The North and South Tokyo Metropolitan Government Building Observatory Decks
For no corresponding admission fee, tourists can go up the Tokyo Metropolitan Main Building No. 1 and appreciate Tokyo in all its glory at either the North or South Tower, or even both. The 45th floor of both towers house the observation decks that stand 663 feet or 202 meters from the ground.
Each observatory offers a different perspective and has several photographs presented on the windows to help tourists identify Tokyo’s famous sights and attractions. The North Observatory has longer operation hours, remaining open until the night. There are map brochures and audio guides available in different languages to provide visitors with more information.
On clear days, a stunning landscape can be viewed which sometimes include Mt. Fuji. Tourists are advised to skip a trip to the observatories on the month of June, as it is the peak of Japan’s rainy season.
Other Information about the Tokyo Metropolitan Government Building for Tourists (Observation Deck Hours, Restaurant/Cafeteria)
The Tokyo Metropolitan Government Building is quite tourist-friendly in terms of convenience, assistance, and amenities. Some of the things worth noting and remembering before going inside the complex are:
Observatory Deck Hours
- North Observatory: from 9:30 AM to 11:00 PM
- South Observatory: from 9:30 AM to 5:30 PM (or until 11:00 PM in the case that the North Observatory is closed)
Entrance to the observation decks is no longer allowed 30 minutes before closing. In addition, the North Observatory is not open to the public on the 2nd and 4th Mondays of every month, while on the 1st and 3rd Tuesdays of every month for the South Observatory. From December 29 to January 3, with the exception of January 1, both observatories are closed.
Tokyo Tourist Information Center
A Tokyo Tourist Information Center is located at the Tokyo Metropolitan Main Building No. 1’s first level. Visitors can approach this center for any of their concerns. Guided tours can also be arranged for free but may cost extra for certain languages. It is open from 9:30 AM to 6:30 PM every day of the year except on New Year Holidays.
Good View Tokyo Café
Good View Tokyo Café is located at the North Observatory. Here, guests can enjoy breakfast, lunch, dinner, or tea amidst an elegant setting and, of course, a panoramic view of Tokyo. Breakfast meals are available from 9:30 AM to 11:00 AM, followed by lunch meals until 5:30 PM, then dinner meals from 6:00 PM to 10:30 PM.
Tokyo Café 202
Tokyo Café 202 is located at the center of the South Observatory. Compared to the North Observatory’s Good View Tokyo Café, this one provides a more casual atmosphere similar to a lounge. Guests can simply relax in this space and enjoy a light snack. The café is open from 9:30 AM to 5:30 PM.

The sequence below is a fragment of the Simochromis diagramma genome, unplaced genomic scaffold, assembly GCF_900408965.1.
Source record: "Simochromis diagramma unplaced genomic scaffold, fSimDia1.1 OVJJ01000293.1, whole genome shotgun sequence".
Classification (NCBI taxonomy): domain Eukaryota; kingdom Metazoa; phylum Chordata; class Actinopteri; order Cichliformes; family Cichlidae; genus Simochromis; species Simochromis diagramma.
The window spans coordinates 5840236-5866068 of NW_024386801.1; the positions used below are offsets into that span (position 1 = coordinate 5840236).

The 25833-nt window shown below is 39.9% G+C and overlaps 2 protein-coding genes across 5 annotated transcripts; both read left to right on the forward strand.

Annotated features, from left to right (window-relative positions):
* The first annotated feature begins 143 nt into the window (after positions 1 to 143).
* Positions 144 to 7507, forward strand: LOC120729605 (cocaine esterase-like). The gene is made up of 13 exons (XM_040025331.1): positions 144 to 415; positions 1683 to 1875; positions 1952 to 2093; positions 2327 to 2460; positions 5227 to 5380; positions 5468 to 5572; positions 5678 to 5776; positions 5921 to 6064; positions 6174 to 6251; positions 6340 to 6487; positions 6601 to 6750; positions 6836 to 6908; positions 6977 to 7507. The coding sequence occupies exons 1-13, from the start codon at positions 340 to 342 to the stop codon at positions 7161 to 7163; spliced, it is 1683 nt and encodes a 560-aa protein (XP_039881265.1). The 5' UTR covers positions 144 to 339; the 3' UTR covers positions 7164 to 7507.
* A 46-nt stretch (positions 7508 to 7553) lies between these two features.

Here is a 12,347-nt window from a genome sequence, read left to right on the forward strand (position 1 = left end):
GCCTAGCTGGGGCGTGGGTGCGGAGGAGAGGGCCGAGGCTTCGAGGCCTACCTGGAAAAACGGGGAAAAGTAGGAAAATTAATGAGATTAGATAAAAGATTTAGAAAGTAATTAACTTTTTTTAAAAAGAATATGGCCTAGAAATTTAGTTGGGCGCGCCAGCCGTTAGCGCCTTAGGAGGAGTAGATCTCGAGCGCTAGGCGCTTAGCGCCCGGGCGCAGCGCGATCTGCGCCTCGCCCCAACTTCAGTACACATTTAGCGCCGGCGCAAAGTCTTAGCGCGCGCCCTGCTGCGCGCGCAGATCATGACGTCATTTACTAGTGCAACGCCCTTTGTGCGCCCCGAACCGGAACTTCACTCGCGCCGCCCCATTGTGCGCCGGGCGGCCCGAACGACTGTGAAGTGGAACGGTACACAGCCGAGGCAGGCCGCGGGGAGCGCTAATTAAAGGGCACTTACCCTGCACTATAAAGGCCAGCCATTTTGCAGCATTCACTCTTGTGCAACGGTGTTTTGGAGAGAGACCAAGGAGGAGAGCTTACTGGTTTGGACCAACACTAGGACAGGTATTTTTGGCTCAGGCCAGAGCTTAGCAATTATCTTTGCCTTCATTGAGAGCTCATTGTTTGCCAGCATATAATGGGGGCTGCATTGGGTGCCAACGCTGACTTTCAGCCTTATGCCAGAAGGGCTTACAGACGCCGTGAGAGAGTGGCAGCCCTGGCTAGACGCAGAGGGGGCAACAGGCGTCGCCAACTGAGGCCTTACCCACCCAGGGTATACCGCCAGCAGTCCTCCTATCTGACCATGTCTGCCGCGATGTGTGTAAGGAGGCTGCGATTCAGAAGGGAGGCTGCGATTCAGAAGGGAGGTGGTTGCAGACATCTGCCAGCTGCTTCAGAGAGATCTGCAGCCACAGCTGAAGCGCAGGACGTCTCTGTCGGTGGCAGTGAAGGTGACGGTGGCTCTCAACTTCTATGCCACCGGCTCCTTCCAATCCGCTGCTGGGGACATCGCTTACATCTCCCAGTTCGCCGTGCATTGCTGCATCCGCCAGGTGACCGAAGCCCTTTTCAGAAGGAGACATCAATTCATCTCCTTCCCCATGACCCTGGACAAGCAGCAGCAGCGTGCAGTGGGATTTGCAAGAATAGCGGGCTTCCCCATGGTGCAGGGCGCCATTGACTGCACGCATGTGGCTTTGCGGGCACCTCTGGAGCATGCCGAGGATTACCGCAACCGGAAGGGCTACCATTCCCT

Both observatories have their own souvenir shops that sell a variety of Japanese items. For those looking to purchase toys, the shop of the North Observatory is preferable.
Tokyo Metropolitan Government Foreign Residents’ Advisory Center
The Tokyo Metropolitan Government Foreign Residents’ Advisory Center is located at the Tokyo Metropolitan Main Building No. 1’s 3rd level. They provide foreign travelers with information on how to address any problems they may encounter throughout their stay. Inquiries are usually made through phone calls, but tourists can stop by the center for any concerns they may have regarding emergencies, social issues, local customs, and more. Their advisers can understand and speak Chinese, Korean, and English.
Getting to the Tokyo Metropolitan Government Building – Location and Access
Reaching the Tokyo Metropolitan Government Building is relatively easy using the Toei Oedo Subway Line. Tourists just need to get off at the Tocho-mae Station, which is connected to the basement of the Tokyo Metropolitan Government Building Complex.
An alternative route would be to get off at the JR Shinjuku Station and exit west. From there, the complex can be reached in a span of ten minutes by foot.
Things To Do Before or After Visiting the Tokyo Metropolitan Government Building as Recommended by TripAdvisor
Tourists are encouraged to make the most of their trip to Tokyo by doing or visiting at least one of the following activities or places recommended by TripAdvisor:
- Shinjuku Sumitomo Building
The Shinjuku Sumitomo Building is another high-rise building situated in Shinjuku that stands at a height of 210 meters. Just like the Tokyo Metropolitan Government Building, it also offers tourists with an observation deck, free of charge, all year round.